Perle, Richard Norman

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PERLE, RICHARD NORMAN (1941– ), U.S. foreign policy thinker and entrepreneur. Born in New York City and raised in Los Angeles, Perle was educated at the University of Southern California (B.A., 1964), London School of Economics, and Princeton University (M.A., 1967). Perle went to Washington, d.c., in 1969 to work on a campaign in support of President Nixon's antiballistic missile program. After its success, he joined the staff of U.S. senator Henry M. Jackson from 1969 to 1980, specializing in foreign policy and arms control issues. Perle was largely responsible for Jackson's amendment watering down the salt i arms control treaty. He also drafted the Jackson-Vanik Amendment, which tied Soviet trade status with the United States to the Soviet Union's willingness to allow Jewish emigration to Israel. While working for Jackson in the Senate, Perle was discovered by the fbi to have passed classified national security information to the Israeli embassy; he was "reprimanded" by Jackson but never prosecuted.

From 1981 to 1987 Perle was assistant secretary of defense for international security policy in the Reagan administration, where he was largely responsible for opposing arms control initiatives and weakening existing arms control treaties. Perle maintained close ties to the Likud Party in Israel and was a policy advisor to former prime minister Binyamin Netanyahu. From 1987 to 2004 he was a member of the Defense Policy Board at the Pentagon, and was chairman from 2001 to 2003. He belongs to several right-wing think tanks/lobbying groups and he was a founder of the Project for the New American Century (pnac), and an author of its famous 2000 report calling for American world military and economic supremacy, whose recommendations have been the foundation of American foreign policy in the second Bush administration (many members of pnac were appointed to important positions in the government in 2001). Perle was a signatory of a letter sent to President Clinton in 1998 calling for a U.S. war against Iraq, and is regarded as a chief promoter of that war. He was among the strongest supporters in Washington of Ahmad Chalabi, the exiled Iraqi who was found to be the source of much of the false information used to promote public support for the war in 2002 and 2003. Perle has also advocated military attacks on Syria, Iran, and North Korea.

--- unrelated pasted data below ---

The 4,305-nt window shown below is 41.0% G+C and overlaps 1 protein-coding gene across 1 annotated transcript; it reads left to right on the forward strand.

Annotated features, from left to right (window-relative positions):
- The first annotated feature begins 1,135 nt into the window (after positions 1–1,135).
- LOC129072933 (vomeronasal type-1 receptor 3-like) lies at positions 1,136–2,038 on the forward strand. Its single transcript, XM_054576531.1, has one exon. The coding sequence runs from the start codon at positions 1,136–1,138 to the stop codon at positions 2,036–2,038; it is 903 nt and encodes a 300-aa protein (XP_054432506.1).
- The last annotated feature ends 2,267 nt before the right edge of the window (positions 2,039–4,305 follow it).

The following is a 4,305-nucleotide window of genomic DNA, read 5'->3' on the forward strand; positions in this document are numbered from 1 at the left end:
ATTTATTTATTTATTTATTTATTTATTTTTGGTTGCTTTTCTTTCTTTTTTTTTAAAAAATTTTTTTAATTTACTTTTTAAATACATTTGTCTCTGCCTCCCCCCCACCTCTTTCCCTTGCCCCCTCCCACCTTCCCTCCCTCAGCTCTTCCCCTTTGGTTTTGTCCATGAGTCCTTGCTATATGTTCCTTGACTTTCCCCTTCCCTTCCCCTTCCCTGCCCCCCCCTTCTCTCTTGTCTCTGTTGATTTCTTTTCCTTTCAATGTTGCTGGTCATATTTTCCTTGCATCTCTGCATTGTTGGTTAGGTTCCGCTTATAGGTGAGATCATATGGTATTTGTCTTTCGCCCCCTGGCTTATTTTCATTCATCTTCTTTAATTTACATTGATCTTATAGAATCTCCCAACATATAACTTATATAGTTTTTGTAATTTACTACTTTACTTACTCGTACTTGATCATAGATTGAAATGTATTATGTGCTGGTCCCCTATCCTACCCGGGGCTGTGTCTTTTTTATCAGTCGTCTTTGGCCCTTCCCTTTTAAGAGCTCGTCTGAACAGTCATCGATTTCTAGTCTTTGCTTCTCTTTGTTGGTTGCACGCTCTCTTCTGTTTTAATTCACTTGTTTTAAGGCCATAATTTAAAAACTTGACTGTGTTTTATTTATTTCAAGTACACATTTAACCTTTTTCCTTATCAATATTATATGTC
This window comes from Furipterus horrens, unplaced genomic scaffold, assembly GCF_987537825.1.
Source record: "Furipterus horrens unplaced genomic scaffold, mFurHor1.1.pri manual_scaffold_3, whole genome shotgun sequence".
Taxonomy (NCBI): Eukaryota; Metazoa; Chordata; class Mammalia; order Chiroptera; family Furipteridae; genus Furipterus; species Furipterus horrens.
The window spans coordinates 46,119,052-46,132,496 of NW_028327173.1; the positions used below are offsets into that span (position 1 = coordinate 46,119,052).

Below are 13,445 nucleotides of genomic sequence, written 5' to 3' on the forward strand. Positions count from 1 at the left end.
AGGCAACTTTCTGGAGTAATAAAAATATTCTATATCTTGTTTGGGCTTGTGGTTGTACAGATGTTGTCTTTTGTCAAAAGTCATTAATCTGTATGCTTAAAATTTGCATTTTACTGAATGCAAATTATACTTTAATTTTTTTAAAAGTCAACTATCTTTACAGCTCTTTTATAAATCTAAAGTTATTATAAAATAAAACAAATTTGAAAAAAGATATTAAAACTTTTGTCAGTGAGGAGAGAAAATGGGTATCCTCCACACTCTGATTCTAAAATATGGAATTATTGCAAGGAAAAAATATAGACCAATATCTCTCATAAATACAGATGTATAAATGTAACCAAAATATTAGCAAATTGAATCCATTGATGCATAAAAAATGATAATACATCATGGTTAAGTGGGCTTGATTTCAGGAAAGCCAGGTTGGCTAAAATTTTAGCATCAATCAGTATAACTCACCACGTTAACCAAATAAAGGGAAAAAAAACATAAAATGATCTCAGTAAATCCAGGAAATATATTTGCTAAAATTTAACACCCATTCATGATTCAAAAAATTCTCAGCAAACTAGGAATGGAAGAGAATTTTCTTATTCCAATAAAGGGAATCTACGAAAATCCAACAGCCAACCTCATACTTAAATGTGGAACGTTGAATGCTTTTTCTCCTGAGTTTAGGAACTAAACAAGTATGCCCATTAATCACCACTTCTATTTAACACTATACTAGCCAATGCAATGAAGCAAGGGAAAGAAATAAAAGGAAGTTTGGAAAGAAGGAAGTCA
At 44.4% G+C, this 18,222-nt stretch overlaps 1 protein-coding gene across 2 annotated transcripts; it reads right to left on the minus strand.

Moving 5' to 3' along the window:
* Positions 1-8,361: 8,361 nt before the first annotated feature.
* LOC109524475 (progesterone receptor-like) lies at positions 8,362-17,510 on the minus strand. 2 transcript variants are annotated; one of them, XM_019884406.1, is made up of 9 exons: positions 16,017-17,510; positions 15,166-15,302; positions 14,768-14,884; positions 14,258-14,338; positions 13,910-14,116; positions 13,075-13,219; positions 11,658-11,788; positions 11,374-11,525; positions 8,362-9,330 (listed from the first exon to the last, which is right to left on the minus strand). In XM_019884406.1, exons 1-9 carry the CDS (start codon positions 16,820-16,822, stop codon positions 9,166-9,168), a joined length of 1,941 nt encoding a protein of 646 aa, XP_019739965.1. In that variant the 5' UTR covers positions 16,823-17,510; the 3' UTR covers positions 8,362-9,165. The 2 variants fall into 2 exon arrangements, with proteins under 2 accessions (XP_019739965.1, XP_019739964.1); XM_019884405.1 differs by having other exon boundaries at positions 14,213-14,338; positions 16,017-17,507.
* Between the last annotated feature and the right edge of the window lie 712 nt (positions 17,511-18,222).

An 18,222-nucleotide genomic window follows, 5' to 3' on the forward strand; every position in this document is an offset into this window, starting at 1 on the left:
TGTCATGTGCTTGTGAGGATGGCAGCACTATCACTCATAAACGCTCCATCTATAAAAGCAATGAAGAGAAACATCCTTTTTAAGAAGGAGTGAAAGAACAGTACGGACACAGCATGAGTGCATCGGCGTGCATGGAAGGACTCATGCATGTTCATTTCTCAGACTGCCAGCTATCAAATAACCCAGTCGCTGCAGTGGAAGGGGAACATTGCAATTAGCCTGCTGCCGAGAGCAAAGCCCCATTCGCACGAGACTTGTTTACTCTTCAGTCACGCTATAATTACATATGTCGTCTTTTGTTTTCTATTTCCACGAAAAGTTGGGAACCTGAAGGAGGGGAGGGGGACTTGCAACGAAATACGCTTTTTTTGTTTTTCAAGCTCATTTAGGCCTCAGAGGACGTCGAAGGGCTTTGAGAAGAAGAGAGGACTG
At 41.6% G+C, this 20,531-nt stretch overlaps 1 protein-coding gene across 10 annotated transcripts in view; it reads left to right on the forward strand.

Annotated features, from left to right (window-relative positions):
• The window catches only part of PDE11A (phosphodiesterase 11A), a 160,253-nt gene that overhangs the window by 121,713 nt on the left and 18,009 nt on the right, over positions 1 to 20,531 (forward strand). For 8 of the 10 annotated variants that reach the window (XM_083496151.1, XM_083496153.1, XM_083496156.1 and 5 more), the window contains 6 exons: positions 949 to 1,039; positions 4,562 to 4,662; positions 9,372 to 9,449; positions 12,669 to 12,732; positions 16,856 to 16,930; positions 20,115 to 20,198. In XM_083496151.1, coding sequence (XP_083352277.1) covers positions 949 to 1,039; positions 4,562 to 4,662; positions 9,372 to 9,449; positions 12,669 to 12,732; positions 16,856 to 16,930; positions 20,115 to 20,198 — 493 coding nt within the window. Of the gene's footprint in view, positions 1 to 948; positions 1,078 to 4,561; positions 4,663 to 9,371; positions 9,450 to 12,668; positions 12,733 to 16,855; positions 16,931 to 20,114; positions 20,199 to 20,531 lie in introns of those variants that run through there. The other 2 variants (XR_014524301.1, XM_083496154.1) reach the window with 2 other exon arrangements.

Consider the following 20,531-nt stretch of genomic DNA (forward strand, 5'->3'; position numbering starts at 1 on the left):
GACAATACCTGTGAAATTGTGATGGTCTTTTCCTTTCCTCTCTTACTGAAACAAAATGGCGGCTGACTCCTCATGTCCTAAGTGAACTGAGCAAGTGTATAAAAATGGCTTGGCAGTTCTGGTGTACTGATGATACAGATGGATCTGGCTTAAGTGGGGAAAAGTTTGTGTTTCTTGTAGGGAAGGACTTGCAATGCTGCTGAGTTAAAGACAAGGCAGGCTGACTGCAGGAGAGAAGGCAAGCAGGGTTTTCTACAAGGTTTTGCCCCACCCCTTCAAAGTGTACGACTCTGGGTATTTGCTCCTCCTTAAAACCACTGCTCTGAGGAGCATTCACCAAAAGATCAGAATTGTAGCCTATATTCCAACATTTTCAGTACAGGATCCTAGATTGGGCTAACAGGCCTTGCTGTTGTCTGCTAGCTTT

Perle's private business activities frequently prompted accusations of unethical behavior. In 2003 he was criticized because of his directorship of a firm that sells eavesdropping software and his involvement in a venture capital fund formed to invest in businesses "that are of value to homeland security and defense," for which he reportedly solicited Saudi investment, at the same time that he was advocating the Iraq war as a member of the Defense Policy Board. In 2004 Perle was implicated in the looting of Hollinger International, Inc., a media company that owned several large newspapers, of $400 million by its chairman, Conrad Black, and his deputy, David *Radler. Perle was a member of Hollinger's executive committee along with Black and Radler, and has been accused of "breach[ing] his fiduciary duties" while accepting $5.4 million in compensation and bonuses, and while the company made large investments at Perle's direction, most of which were lost.

[Drew Silver (2nd ed.)]